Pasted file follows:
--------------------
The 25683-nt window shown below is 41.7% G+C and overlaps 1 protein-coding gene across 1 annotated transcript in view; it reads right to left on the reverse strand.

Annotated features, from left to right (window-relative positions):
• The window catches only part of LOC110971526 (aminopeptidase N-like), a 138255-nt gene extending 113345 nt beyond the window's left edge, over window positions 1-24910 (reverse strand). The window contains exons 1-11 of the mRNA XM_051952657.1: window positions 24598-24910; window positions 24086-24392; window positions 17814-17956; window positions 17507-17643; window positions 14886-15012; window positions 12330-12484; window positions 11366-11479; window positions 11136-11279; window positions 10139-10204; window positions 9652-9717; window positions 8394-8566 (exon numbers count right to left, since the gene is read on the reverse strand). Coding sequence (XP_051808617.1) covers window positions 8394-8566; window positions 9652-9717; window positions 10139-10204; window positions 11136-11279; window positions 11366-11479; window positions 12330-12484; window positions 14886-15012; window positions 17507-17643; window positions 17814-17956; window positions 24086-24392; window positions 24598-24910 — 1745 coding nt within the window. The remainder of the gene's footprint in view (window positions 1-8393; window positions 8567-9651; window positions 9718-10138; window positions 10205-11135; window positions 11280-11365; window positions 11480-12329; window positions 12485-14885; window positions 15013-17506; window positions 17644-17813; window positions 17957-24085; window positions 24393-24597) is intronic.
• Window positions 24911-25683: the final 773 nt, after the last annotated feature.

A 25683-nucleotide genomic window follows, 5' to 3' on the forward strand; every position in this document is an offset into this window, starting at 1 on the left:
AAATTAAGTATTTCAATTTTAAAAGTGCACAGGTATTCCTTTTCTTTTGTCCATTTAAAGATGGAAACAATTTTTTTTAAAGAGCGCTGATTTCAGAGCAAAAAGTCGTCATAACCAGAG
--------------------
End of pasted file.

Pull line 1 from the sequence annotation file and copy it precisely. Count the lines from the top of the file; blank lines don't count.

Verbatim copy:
The 25683-nt window shown below is 41.7% G+C and overlaps 1 protein-coding gene across 1 annotated transcript in view; it reads right to left on the reverse strand.